Adam Vaughan served two terms on Toronto City Council. Vaughan was first elected in 2006 with a mandate to lead change at City Hall and he delivered on several key fronts.
A pledge to build more family housing in the ward saw more than 600 units of housing with three or more bedrooms constructed or approved than in the previous four years. This is almost six times more housing for families than was built in the ward in the decade before Vaughan took office.
A promise to reform the planning process was a critical area of focus. Working with neighbourhood associations across Ward 20, Adam led a successful campaign to map Trinity-Spadina. Vaughan also launched an interactive web-based data bank of land use patterns in the ward. An innovative partnership with Ryerson University's School of Urban and Regional Planning also produced a community plan for every neighbourhood in the ward. Together, the maps and plans were the foundation for a ward wide approach to planning that proactively puts neighbourhoods in the lead while shaping development in their communities.
Adam continued to work with communities to take back control of local parks. He secured money and resources to enable area residents to play a stronger role in guiding how these public spaces are redeveloped, maintained and programmed. Several major parks in the ward were re-designed and re-constructed with local residents making critical decisions.
Adam Vaughan also delivered on his commitment to ensure Ward 20 remained an affordable place for families, individuals, small businesses and artists to live and work in. He worked hard to reform the way in which City Hall generates revenue and collects taxes. In 2006, City revenues all came from one basic source; the assessed value of a property. Market Value Assessment (MVA) combined with a hot real estate market meant that downtowners were seeing their taxes rise faster than their suburban counterparts. The introduction of user fees for water service and garbage removal combined with the Land Transfer Tax, and the new billboard tax meant the city had a diversified tax base and revenues were derived from rate payers on an equal basis instead of being leveraged on the inflationary values assigned to property by MVA. This took almost $1 billion worth of pressure off of the property tax system - pressure that would have been shouldered almost entirely by downtown property owners.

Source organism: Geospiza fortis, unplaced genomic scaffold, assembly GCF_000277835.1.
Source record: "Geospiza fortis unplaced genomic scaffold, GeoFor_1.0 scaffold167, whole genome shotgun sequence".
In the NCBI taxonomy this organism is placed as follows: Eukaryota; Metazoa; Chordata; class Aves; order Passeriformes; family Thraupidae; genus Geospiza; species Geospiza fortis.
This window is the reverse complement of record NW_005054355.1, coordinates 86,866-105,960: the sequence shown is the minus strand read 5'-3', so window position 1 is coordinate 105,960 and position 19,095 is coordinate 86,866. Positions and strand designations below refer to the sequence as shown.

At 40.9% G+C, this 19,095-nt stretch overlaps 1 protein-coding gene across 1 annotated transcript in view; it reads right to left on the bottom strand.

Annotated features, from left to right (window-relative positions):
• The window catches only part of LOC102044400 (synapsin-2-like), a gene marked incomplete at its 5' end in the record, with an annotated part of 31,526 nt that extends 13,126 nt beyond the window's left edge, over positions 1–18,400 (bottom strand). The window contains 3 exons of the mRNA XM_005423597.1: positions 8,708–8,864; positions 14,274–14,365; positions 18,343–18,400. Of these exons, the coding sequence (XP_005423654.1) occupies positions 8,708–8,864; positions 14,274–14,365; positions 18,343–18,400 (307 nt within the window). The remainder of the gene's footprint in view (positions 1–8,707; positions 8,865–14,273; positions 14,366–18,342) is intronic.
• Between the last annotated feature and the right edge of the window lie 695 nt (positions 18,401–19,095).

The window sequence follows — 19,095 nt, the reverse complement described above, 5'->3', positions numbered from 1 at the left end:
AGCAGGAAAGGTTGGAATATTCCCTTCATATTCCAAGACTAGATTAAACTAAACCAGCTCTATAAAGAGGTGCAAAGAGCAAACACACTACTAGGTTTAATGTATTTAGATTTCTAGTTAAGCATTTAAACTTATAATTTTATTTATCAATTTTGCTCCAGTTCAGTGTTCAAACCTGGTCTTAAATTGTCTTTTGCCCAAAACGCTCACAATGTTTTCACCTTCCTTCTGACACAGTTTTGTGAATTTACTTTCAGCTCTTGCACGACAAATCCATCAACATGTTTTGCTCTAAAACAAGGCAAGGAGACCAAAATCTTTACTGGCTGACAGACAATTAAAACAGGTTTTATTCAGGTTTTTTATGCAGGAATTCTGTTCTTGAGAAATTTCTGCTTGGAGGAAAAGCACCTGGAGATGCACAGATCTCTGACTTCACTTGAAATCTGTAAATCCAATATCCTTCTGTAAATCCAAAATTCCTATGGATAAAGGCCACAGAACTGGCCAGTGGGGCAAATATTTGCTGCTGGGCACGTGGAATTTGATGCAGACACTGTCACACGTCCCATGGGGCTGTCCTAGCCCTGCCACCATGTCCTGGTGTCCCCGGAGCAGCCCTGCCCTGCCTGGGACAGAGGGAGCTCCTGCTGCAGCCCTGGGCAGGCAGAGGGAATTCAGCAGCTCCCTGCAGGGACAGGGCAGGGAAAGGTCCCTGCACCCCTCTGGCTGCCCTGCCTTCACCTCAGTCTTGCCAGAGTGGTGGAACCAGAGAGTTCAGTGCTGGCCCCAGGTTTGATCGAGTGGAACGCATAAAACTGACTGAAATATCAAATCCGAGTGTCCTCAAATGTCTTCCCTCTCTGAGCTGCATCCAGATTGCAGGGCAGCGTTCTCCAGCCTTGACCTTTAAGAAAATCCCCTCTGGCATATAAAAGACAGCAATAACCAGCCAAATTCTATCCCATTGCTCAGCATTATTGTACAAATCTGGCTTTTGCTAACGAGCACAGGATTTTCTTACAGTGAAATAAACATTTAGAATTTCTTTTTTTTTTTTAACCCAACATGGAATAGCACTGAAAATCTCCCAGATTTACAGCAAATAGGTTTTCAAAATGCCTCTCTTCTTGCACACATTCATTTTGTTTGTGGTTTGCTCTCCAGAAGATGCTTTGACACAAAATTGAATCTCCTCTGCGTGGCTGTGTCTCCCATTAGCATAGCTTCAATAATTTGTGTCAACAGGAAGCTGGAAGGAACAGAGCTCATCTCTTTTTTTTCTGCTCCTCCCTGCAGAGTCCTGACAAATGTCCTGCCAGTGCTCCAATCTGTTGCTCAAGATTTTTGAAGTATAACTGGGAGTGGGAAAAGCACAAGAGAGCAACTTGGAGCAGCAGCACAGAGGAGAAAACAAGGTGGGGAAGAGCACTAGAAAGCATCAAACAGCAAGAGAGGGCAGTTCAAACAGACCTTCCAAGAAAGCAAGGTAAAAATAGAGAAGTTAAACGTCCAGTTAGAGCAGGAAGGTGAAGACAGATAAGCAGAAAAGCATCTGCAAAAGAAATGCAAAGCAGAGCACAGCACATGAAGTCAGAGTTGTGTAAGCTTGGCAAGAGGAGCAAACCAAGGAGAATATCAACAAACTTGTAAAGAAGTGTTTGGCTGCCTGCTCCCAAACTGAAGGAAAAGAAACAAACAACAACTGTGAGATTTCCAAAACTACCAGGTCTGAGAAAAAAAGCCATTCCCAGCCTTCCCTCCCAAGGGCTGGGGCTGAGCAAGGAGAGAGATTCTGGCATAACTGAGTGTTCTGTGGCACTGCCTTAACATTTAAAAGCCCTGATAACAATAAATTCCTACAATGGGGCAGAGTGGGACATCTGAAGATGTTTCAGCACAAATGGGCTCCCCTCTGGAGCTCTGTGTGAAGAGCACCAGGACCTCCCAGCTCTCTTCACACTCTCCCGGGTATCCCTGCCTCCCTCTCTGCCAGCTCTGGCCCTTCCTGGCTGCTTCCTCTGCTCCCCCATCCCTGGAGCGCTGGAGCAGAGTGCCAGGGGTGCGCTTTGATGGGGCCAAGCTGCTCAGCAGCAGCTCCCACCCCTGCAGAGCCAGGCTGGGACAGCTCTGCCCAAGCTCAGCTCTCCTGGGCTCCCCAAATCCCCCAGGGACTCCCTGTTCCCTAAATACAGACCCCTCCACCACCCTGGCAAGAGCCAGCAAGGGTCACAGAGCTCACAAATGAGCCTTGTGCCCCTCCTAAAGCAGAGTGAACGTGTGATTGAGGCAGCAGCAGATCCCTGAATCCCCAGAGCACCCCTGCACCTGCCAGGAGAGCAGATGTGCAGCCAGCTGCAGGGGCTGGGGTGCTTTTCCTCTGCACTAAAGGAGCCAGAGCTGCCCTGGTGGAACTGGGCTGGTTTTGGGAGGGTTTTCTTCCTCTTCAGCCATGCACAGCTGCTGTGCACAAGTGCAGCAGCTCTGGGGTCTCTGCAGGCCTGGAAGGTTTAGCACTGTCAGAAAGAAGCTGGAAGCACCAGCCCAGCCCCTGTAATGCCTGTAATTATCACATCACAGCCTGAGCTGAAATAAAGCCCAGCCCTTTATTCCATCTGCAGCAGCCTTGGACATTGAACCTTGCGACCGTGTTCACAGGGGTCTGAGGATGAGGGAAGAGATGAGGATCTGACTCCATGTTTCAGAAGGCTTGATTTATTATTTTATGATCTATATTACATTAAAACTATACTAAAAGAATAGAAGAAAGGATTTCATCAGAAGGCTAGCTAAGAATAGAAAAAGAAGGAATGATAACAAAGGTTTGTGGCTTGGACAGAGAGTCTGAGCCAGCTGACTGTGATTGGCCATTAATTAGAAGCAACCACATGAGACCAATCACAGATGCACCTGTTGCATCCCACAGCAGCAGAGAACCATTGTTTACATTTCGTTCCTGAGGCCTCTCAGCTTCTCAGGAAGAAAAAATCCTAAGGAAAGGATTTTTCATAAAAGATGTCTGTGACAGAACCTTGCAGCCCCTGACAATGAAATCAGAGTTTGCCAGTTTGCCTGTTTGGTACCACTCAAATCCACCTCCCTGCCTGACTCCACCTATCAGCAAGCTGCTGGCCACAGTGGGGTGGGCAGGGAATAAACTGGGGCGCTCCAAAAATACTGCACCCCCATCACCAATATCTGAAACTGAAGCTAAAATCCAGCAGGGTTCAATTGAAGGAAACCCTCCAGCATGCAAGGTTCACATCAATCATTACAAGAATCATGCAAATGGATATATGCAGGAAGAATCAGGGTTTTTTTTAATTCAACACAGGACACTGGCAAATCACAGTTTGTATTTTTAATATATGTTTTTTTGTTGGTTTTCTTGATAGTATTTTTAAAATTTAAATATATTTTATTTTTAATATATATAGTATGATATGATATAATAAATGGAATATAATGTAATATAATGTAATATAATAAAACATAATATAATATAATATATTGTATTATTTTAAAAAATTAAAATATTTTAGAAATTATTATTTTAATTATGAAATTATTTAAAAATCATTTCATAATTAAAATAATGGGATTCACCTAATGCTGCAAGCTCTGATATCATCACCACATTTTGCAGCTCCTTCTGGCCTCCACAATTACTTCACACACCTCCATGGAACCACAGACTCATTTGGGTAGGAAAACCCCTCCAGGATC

Adam was a strong advocate for the arts, leading the successful campaign to save Theatre Passé Muraille, a Ward 20 landmark. He also supported a number of public and private investments in the arts, including a new initiative to create low-rent- low-tax commercial space for emerging artists.
In his first term, Adam helped form five new Business Improvement Areas (BIAs) in the ward to help small businesses negotiate better City services and finance new local improvement projects that benefit the entire community.
Working with Alexandra Park residents, Adam helped create and lead a neighbourhood planning and re-visioning process for their community, which is located south of Dundas between Bathurst and Spadina. Adam's advocacy and the strong support demonstrated by the local community convinced Toronto Community Housing to move Alexandra Park to the top of the list of housing projects to be revitalized in the city.
As part of Adam's responsibilities as Councillor he also served as a member of the Toronto East York Community Council, Planning and Growth Management Committee and as a board member for the Preservation Board, the AGO, Harbourfront Centre, and a host of other community-based agencies including all 10 BIAs in Ward 20.
Adam lives in the Queen and Bathurst area with his wife and two children. His lifelong connection to Ward 20 includes everything from playing hockey in Seaton Village at the Bill Bolton Arena to working as a journalist and living in the Entertainment District for close to twenty years. Adam attended school in the Annex, learned to swim in the Grange community and for a while managed a bar and restaurant on Harbord Street.
Adam grew up in one of the city's leading activist families. His parents helped lead the fight to stop the Spadina Expressway and save the neighbourhoods of the ward. His father Colin Vaughan, a noted journalist, was also a City Councillor for four years and led the citizen's movement to re-write Toronto's official plan, a document that saved and protected downtown neighbourhoods.